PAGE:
48. Phillips, D., & Schweisfurth, M. (2006). Comparative and international education. An introduction to theory, method, and practice. London: Continuum.Google Scholar
  49. Rappleye, J. (2006). Theorising educational transfer: Towards a conceptual map of the context of cross- national attraction. Research in Comparative and International Education, 1(3). (www.wwwords. co.uk/RCIE)
  50. Report from Select Committee on the State of Education (1834). London: House of Commons.Google Scholar
  51. Schriewer, J. (1990). The method of comparison and the need for externalization: Methodological criteria and sociological concepts. In J. Schriewer & B. Holmes (Eds.), Theories and methods in comparative education (pp. 25–83). Frankfurt: Peter Lang.Google Scholar
  52. Schriewer, J. (Ed.) (2000). Discourse formation in comparative education. Frankfurt am Main, etc.: Peter Lang.Google Scholar
  53. Shibata, M. (2005). Japan and Germany under the U.S. occupation: A comparative study of the post-war education reform. Lanham, etc.: Lexington Books.Google Scholar
  54. Spreen, C. A. (2004). The vanishing origins of outcomes-based education., In D. Phillips & K. Ochs (Eds.), Educational policy borrowing: Historical perspectives (pp. 221–236). Didcot: Symposium.Google Scholar
  55. Sprigade, A. (2005). Where there is reform there is comparison. English interest in education abroad, 1800– 1839. Unpublished D.Phil. thesis, University of Oxford.Google Scholar
  56. Sprogøe, J. & Winther-Jensen T. (Eds.) (2006). Identity, education and citizenship — Multiple interrelations. Frankfurt am Main, etc.: Peter Lang.Google Scholar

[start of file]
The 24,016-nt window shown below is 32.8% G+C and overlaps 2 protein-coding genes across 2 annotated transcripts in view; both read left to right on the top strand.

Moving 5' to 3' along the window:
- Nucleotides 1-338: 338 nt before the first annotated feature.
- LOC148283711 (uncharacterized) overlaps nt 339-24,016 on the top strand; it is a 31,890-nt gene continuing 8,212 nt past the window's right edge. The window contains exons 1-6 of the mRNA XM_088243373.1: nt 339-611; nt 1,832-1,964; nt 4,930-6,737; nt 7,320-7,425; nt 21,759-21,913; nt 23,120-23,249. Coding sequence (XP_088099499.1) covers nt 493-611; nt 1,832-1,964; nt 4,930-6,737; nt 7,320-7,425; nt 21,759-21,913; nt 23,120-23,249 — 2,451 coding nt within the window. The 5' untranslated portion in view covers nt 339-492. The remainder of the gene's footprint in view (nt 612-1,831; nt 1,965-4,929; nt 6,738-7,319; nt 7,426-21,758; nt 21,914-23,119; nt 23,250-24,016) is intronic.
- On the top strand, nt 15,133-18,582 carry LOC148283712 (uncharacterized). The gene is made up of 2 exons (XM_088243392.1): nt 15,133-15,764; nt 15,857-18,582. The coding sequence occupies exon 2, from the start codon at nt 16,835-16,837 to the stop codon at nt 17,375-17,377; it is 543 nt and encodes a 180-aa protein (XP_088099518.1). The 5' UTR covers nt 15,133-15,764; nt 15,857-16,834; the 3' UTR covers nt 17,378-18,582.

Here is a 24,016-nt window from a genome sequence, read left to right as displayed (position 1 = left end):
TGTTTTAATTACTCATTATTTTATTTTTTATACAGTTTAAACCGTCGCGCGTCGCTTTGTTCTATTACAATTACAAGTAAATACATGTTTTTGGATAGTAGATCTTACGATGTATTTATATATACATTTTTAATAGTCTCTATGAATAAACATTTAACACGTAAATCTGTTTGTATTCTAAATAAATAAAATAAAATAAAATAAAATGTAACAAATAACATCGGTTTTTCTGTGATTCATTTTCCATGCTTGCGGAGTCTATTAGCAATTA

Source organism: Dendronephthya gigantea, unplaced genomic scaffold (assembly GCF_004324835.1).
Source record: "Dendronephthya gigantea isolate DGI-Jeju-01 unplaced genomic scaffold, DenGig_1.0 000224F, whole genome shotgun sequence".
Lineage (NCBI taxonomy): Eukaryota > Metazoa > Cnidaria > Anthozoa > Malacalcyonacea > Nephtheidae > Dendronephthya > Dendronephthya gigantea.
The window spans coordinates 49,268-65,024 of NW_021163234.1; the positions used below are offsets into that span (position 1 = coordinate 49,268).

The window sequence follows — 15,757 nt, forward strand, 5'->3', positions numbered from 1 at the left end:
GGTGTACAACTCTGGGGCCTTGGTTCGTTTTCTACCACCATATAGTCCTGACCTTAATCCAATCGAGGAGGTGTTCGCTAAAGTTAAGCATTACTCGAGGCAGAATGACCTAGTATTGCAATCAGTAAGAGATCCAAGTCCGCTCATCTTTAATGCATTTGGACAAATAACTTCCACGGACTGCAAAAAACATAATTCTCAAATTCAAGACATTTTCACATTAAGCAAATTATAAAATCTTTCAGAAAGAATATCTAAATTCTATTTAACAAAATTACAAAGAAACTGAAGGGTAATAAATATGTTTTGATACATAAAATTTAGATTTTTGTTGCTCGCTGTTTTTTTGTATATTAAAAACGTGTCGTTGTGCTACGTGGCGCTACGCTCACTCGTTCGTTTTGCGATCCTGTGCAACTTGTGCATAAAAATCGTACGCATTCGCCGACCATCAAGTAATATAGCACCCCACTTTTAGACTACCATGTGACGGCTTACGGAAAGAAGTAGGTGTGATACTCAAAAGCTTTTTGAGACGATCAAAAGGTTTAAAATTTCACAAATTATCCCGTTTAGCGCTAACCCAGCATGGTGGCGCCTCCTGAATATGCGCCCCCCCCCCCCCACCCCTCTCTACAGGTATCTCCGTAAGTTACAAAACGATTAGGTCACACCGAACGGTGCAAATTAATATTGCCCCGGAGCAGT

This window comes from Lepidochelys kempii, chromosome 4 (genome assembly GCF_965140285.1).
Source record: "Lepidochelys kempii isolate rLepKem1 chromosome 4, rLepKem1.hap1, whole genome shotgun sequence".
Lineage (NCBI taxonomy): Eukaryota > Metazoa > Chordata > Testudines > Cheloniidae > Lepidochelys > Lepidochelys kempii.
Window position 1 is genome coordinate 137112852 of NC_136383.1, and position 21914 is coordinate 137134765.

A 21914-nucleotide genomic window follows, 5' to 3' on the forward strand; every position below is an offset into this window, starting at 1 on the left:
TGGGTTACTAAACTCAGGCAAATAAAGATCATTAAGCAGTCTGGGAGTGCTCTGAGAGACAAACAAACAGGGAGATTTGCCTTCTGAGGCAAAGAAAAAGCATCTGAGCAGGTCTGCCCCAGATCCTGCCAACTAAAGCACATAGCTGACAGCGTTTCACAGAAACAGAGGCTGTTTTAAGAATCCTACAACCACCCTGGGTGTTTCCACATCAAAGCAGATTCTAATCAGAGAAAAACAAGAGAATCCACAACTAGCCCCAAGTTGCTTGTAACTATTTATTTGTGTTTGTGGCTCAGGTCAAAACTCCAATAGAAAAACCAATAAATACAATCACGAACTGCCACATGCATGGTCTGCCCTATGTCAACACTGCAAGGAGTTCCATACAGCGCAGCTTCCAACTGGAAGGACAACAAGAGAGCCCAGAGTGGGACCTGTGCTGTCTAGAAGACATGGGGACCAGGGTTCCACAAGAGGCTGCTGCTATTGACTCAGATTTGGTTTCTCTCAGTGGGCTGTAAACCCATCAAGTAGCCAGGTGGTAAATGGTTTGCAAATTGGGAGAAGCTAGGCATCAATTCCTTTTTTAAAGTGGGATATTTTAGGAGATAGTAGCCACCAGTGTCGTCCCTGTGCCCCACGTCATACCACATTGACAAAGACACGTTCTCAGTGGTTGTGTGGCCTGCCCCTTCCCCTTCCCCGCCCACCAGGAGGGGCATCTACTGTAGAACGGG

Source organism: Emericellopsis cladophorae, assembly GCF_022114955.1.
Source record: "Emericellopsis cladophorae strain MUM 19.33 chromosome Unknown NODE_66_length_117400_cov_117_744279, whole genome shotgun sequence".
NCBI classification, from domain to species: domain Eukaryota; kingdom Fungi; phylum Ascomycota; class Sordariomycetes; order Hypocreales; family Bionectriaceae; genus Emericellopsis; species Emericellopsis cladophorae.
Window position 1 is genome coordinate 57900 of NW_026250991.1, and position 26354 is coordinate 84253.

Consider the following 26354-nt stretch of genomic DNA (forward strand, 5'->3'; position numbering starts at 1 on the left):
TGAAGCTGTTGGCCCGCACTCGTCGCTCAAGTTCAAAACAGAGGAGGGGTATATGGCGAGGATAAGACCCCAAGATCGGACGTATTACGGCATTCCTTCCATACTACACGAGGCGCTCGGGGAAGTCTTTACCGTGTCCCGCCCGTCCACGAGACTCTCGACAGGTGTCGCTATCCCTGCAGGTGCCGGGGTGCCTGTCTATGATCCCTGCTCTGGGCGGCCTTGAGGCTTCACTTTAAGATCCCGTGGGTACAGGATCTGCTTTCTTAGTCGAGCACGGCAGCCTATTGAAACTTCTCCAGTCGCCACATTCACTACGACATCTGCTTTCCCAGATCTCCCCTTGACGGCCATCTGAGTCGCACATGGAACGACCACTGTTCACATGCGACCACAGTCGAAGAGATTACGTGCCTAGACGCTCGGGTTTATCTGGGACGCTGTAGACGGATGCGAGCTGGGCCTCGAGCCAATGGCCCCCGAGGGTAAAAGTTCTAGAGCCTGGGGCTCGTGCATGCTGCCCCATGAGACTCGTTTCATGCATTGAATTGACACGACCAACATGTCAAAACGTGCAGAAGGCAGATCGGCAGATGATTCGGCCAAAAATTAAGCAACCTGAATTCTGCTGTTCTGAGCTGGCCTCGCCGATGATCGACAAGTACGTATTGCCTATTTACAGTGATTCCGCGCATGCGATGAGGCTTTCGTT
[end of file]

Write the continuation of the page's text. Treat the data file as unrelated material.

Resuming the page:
57. Steiner-Khamsi, G. (2000). Transferring education, displacing reforms. In J. Schriewer (Ed.), Discourse formation in comparative education (pp.155–187). Frankfurt am Main, etc.: Peter Lang.Google Scholar
  58. Steiner-Khamsi, G. (2002). Re-framing educational policy borrowing as a policy strategy. In M. Caruso & H. -E. Tenorth (Eds.), Internationalisierung: Semantik und bildungssystem in vergleichender perspektive (pp.57–89). Frankfurt am Main, etc.: Peter Lang.Google Scholar
  59. Steiner-Khamsi, G. (Ed.) (2004). Lessons from elsewhere: The politics of educational borrowing and lending. New York: Teachers College Press.Google Scholar
  60. Steiner-Khamsi, G., & Quist, H. O. (2000). The politics of policy borrowing: Reopening the case of Achimota in British Ghana. Comparative Education Review. 44(3), 272–299.CrossRefGoogle Scholar
  61. Steiner-Khamsi, G. & Stolpe I. (2006). Educational import. Local encounters with global forces in Mongolia. New York: Palgrave Macmillan.Google Scholar
  62. Tanaka, M. (2003). The transfer of university concepts and practices between Germany, the United States, and Japan: A comparative perspective. Unpublished Ph.D. thesis, University of London.Google Scholar
  63. US Department of Education (1987). Japanese education today. Washington, D.C.Google Scholar
  64. US Department of Education (1999). The educational system in Germany: Case study findings. Washington, D.C.Google Scholar
  65. Zymek, B. (1975). Das Ausland als Argument in der pädagogischen Reformdiskussion. Ratingen: Aloys Henn Verlag.Google Scholar

Copyright information

© Springer Science+Business Media B.V. 2009

Authors and Affiliations

  • David Phillips

There are no affiliations available

Personalised recommendations